A few days later was election day. There was animated conversations at work and no small amount of anxiety over the much talked about campaigns and dirty tactics. She had returned home to find her two children watching some news coverage – this was unique. Their usual diet was “reality TV”. She asked what the latest ‘news’ was and her children became engaged in conversation. This was surprising. The three adults within this house typically passed as ships in the night, very little interaction or dialogue. This had become a mental focus of hers in the last year or so. She tried to interact when either of them were home, taking an interest in their day and life without being ‘nosey’. What young adult wants their parent snooping around in their business? She understood. There would be light conversation, nothing personal or even informative. She might say what she was going to do that day or evening or maybe mention some chore around the house or yard she planned on tackling but dialogue petered out and the electronic devices became important. That was the case when she involved herself with the election discussion. She had confided to her two adult children that she could understand the anger of Americans who felt ‘left out’ or ‘disenfranchised’ but she found herself watching them engage with their iPhones. She abruptly ended her short monologue and noticed they were unaware. Or were they deliberately ignoring her?
As she left to go to her room, the only room in the house where she kept her few remaining personal items having already emptied the rest of the house a few years ago when she’d intended to sell – just before the kids came back home, unable to ‘make in it on their own’, she reviewed what she’d just noticed like frames of a movie. As she changed her clothes she realized, not for the first time, that she felt like the unwanted house-guest in her own house with her own children. The events of the last few weeks all lined up like the magnetized toy trains she’d seen kids play with in the bookstore. The friends that are cordial but not really interested, the co-workers that are professional but not friendly and her own small family – living together peacefully but not engaged, not with her anyway. She squelched the rising knot and the welling in her eyes. Pity-party for one never helped in the past and there was no point in giving in now either. She busied herself with putting away the last of her summer clothes, the vacation clothes, in storage in the closet.
She suddenly had an epiphany – she was like one of those misfits in books or movies, one of those people to whom others give a thin smile and then with some embarrassment, shift away from while avoiding eye contact, or maybe making eye rolling gestures with their friends at the encounter. She imagined her grown children embarrassed by her, her few friends pitying her if not laughing behind her back. She realized with clarity and finality that she was a social outcast trying to be “normal” and engaging and just like those misfits in movies, her attempts also fell flat. She saw herself now as others must see her; a person with some small but noticeable disfigurement or affliction that makes others uncomfortable with her but not outright mean toward her.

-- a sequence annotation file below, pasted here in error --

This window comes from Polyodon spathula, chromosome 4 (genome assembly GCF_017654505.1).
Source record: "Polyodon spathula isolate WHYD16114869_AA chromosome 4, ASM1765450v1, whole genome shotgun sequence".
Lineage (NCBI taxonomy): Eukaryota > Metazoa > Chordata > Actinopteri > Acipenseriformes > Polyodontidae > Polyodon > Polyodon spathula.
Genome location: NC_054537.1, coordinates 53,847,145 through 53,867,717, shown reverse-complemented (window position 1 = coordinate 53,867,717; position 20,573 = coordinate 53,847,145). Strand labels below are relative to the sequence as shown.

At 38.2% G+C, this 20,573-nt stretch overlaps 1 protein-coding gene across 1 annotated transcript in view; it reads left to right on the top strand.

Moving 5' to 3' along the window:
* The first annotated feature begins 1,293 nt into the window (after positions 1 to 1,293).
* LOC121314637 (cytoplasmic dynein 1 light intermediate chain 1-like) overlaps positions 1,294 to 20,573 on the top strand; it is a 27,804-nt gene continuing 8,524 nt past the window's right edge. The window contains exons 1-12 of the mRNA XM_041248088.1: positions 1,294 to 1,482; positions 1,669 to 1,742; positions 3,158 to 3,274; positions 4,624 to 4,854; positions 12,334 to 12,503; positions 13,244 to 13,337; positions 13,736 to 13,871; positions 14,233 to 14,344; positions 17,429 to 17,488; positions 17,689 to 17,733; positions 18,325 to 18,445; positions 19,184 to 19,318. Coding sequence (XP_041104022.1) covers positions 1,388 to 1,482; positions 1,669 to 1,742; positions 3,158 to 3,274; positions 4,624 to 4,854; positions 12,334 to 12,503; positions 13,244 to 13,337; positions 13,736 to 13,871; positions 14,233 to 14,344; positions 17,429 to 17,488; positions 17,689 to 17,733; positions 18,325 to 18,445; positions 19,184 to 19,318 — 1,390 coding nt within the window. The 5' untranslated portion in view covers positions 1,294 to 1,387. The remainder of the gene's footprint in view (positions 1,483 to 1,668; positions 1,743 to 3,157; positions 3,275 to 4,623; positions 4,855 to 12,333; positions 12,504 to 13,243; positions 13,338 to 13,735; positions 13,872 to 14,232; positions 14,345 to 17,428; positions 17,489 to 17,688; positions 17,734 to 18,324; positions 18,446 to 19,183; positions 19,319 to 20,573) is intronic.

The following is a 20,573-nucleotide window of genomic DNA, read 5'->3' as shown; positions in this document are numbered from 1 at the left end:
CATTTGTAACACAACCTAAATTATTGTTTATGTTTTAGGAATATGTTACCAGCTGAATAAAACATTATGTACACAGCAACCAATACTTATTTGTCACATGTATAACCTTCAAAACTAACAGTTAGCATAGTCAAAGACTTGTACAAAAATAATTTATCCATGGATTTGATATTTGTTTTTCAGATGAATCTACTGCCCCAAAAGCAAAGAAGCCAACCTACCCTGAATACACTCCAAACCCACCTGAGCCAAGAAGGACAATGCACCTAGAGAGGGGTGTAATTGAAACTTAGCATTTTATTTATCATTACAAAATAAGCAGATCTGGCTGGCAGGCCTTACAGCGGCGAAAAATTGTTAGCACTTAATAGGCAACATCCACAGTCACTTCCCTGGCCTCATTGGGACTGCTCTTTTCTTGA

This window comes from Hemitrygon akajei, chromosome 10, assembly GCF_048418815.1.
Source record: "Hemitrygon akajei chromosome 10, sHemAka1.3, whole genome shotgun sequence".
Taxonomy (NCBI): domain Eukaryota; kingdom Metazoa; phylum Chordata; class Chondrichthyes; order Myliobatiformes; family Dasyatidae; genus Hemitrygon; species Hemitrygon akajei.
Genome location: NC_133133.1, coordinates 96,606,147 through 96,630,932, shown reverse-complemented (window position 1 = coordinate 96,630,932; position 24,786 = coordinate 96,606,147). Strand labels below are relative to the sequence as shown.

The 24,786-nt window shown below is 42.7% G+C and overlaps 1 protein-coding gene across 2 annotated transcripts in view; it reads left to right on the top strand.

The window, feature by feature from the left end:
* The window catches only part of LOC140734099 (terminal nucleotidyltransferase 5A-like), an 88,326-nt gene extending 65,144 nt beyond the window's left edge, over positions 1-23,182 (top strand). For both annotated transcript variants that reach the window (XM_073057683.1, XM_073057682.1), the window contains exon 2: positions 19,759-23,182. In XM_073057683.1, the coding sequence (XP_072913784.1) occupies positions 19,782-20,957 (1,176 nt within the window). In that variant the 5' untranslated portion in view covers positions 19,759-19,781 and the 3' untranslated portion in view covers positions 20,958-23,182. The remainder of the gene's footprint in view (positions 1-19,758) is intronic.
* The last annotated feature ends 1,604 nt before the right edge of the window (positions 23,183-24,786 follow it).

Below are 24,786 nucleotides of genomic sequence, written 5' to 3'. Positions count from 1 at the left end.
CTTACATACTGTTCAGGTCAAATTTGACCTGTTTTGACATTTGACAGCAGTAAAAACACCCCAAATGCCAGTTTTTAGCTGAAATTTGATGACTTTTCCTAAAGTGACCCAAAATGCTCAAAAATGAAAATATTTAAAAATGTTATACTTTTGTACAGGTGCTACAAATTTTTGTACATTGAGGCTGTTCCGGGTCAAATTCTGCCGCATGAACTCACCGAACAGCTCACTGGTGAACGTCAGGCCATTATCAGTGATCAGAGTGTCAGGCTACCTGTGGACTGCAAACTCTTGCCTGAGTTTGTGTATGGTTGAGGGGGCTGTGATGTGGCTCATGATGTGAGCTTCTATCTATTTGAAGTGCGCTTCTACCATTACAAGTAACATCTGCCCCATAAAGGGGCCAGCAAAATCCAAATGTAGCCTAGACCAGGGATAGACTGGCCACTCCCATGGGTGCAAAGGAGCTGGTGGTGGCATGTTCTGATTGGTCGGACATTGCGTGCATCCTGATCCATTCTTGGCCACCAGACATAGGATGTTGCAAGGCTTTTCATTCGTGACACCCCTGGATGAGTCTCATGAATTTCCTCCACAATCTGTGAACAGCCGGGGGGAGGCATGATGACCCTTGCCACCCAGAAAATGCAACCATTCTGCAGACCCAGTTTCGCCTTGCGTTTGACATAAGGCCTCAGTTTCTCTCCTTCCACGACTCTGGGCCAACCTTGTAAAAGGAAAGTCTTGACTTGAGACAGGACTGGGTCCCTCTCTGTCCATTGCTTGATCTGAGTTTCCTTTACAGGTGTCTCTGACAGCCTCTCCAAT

Suddenly a swiftly moving heaviness dropped within her like her blood pressure just bottomed out. She sat down in the closet doorway and immediately felt hot and sweaty. This realization of her life-long status as an ‘untouchable’ felt somehow deeply grounded and with an acute awareness of the permanency, her hope for something better in her future flickered. Her eyes remained dry and her throat did not begin to knot and throb as it often did when she felt she was on the brink of despair. She breathed deeply with control and deliberateness. She felt like paper, tissue paper, as if she could just float away. She remained that way for a little while, assessing her past and future, tabulating her losses and lack of any gains. Her life felt thin to her like she was insubstantial and just drifting through time with no tether to anyone or anything. She thought she could just sit here and dissipate and it would be days before anyone noticed she was missing. And, with dry realization like stone, she knew she no longer cared and she knew no one else did either and, oddly, this made her feel better.
She stood up with a deep sigh of relief and a strange feeling of resolution. She started pulling out the boxes and removing the winter clothes to be replaced with the summer. She felt singularly alone and a part of the universe simultaneously when something heavy clunked. She removed a heavy sweater and saw the small revolver sitting on the bottom of the box. Her face tightened and her hands went cold. She had forgotten about the little hand gun she had bought at a yard sale not long ago when she felt particularly vulnerable. She picked up the surprisingly heavy weapon and held it like an egg in her hand. It made her smile to herself.
She thought in a sing-song voice, pity-party for one will go off with a bang.